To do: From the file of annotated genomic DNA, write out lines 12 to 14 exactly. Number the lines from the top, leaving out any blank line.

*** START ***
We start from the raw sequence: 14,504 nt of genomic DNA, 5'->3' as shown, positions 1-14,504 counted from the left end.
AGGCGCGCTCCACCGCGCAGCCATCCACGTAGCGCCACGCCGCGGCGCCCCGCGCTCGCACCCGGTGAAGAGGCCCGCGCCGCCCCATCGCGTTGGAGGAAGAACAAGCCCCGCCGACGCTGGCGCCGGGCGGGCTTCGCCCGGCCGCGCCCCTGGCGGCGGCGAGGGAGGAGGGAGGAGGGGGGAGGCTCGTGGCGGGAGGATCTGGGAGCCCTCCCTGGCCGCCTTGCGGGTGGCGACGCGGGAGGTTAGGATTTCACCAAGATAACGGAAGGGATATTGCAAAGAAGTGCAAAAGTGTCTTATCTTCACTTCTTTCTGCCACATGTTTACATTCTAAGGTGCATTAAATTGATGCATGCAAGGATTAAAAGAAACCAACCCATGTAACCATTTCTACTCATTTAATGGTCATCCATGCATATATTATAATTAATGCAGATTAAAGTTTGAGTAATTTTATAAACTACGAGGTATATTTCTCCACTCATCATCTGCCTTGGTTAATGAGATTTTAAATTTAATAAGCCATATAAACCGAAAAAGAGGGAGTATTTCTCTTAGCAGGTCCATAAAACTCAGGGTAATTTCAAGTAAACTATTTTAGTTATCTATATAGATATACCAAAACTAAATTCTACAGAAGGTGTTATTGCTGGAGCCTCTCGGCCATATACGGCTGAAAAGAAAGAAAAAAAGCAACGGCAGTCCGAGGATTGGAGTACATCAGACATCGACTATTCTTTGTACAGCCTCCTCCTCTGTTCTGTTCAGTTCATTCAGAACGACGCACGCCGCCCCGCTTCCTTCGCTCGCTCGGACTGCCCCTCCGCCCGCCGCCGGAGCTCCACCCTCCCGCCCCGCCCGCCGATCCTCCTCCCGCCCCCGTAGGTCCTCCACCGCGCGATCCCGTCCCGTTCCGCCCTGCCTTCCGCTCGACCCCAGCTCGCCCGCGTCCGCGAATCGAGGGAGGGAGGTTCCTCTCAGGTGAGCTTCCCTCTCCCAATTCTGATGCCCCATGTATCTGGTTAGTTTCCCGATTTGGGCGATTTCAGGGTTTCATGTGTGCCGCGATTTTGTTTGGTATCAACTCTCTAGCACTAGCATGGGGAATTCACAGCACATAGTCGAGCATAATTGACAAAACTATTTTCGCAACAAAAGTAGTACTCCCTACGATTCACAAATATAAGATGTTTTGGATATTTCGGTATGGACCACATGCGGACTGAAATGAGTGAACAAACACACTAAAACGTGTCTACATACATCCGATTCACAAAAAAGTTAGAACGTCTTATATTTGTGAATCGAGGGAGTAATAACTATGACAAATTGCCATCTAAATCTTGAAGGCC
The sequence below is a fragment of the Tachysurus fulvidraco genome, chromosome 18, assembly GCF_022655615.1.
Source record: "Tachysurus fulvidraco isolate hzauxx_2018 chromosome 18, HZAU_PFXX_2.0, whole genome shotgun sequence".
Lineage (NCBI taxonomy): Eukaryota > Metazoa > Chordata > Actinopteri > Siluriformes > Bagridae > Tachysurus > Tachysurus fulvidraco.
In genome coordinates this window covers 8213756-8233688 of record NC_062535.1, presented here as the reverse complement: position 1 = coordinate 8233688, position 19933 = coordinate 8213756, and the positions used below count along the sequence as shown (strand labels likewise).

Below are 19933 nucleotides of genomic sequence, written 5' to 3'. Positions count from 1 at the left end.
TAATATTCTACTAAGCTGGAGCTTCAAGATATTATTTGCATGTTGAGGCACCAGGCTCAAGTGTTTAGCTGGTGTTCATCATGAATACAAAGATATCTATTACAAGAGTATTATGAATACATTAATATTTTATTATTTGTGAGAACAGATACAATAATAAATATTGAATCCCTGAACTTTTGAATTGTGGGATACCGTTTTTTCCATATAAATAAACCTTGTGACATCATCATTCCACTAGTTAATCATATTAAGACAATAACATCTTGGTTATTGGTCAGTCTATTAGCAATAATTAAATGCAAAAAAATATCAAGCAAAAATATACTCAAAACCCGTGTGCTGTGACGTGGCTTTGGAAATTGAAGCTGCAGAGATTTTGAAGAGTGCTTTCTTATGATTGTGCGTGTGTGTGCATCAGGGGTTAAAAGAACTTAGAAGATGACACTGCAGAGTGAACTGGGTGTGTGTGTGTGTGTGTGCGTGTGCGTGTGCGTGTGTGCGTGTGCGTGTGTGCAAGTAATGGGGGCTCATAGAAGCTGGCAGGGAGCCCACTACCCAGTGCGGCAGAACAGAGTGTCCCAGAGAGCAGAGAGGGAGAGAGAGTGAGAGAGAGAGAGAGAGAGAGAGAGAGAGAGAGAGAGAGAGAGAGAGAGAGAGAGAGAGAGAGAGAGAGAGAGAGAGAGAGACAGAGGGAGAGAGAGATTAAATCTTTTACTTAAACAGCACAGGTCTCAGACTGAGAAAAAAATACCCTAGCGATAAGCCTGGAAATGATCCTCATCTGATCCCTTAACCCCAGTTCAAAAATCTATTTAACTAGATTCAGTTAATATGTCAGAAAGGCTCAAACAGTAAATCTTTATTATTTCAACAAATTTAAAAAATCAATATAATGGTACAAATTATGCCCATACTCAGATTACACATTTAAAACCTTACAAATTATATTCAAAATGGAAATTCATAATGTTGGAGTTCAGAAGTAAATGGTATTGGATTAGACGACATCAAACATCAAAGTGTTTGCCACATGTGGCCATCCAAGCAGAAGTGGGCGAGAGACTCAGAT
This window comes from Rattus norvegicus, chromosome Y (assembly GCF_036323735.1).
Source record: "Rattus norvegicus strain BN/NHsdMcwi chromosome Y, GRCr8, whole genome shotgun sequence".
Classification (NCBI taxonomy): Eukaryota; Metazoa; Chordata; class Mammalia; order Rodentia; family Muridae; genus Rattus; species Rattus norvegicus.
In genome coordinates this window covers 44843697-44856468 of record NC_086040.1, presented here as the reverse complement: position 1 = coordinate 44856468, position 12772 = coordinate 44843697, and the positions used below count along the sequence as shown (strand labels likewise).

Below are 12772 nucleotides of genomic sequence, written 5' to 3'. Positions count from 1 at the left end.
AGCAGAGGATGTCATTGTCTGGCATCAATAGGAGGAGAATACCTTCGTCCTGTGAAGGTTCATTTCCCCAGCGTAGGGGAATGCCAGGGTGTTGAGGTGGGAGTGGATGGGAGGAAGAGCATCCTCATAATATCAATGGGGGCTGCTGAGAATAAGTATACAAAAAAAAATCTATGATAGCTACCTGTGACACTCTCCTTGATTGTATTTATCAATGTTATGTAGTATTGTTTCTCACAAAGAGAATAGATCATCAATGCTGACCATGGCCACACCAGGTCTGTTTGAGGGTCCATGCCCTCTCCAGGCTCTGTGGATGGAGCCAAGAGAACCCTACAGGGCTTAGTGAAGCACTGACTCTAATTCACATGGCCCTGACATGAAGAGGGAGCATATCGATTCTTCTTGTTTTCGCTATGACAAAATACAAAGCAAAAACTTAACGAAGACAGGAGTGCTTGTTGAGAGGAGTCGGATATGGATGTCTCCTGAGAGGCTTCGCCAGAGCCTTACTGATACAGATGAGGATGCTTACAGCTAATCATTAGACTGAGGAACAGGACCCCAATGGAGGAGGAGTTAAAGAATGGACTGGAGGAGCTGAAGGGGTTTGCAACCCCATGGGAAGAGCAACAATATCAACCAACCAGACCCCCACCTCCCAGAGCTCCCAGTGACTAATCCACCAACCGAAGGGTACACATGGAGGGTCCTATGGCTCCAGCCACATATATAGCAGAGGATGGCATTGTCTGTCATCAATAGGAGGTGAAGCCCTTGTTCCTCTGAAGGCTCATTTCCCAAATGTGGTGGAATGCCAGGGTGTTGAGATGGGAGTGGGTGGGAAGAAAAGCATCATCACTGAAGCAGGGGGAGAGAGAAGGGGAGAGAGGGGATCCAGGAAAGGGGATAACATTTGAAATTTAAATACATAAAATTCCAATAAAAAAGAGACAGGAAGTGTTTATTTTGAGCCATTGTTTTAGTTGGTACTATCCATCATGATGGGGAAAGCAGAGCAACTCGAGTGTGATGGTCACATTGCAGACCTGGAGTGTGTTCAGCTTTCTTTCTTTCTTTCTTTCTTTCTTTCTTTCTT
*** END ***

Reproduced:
In genome coordinates this window covers 44843697-44856468 of record NC_086040.1, presented here as the reverse complement: position 1 = coordinate 44856468, position 12772 = coordinate 44843697, and the positions used below count along the sequence as shown (strand labels likewise).

Below are 12772 nucleotides of genomic sequence, written 5' to 3'. Positions count from 1 at the left end.
AGCAGAGGATGTCATTGTCTGGCATCAATAGGAGGAGAATACCTTCGTCCTGTGAAGGTTCATTTCCCCAGCGTAGGGGAATGCCAGGGTGTTGAGGTGGGAGTGGATGGGAGGAAGAGCATCCTCATAATATCAATGGGGGCTGCTGAGAATAAGTATACAAAAAAAAATCTATGATAGCTACCTGTGACACTCTCCTTGATTGTATTTATCAATGTTATGTAGTATTGTTTCTCACAAAGAGAATAGATCATCAATGCTGACCATGGCCACACCAGGTCTGTTTGAGGGTCCATGCCCTCTCCAGGCTCTGTGGATGGAGCCAAGAGAACCCTACAGGGCTTAGTGAAGCACTGACTCTAATTCACATGGCCCTGACATGAAGAGGGAGCATATCGATTCTTCTTGTTTTCGCTATGACAAAATACAAAGCAAAAACTTAACGAAGACAGGAGTGCTTGTTGAGAGGAGTCGGATATGGATGTCTCCTGAGAGGCTTCGCCAGAGCCTTACTGATACAGATGAGGATGCTTACAGCTAATCATTAGACTGAGGAACAGGACCCCAATGGAGGAGGAGTTAAAGAATGGACTGGAGGAGCTGAAGGGGTTTGCAACCCCATGGGAAGAGCAACAATATCAACCAACCAGACCCCCACCTCCCAGAGCTCCCAGTGACTAATCCACCAACCGAAGGGTACACATGGAGGGTCCTATGGCTCCAGCCACATATATAGCAGAGGATGGCATTGTCTGTCATCAATAGGAGGTGAAGCCCTTGTTCCTCTGAAGGCTCATTTCCCAAATGTGGTGGAATGCCAGGGTGTTGAGATGGGAGTGGGTGGGAAGAAAAGCATCATCACTGAAGCAGGGGGAGAGAGAAGGGGAGAGAGGGGATCCAGGAAAGGGGATAACATTTGAAATTTAAATACATAAAATTCCAATAAAAAAGAGACAGGAAGTGTTTATTTTGAGCCATTGTTTTAGTTGGTACTATCCATCATGATGGGGAAAGCAGAGCAACTCGAGTGTGATGGTCACATTGCAGACCTGGAGTGTGTTCAGCTTTCTTTCTTTCTTTCTTTCTTTCTTTCTTTCTT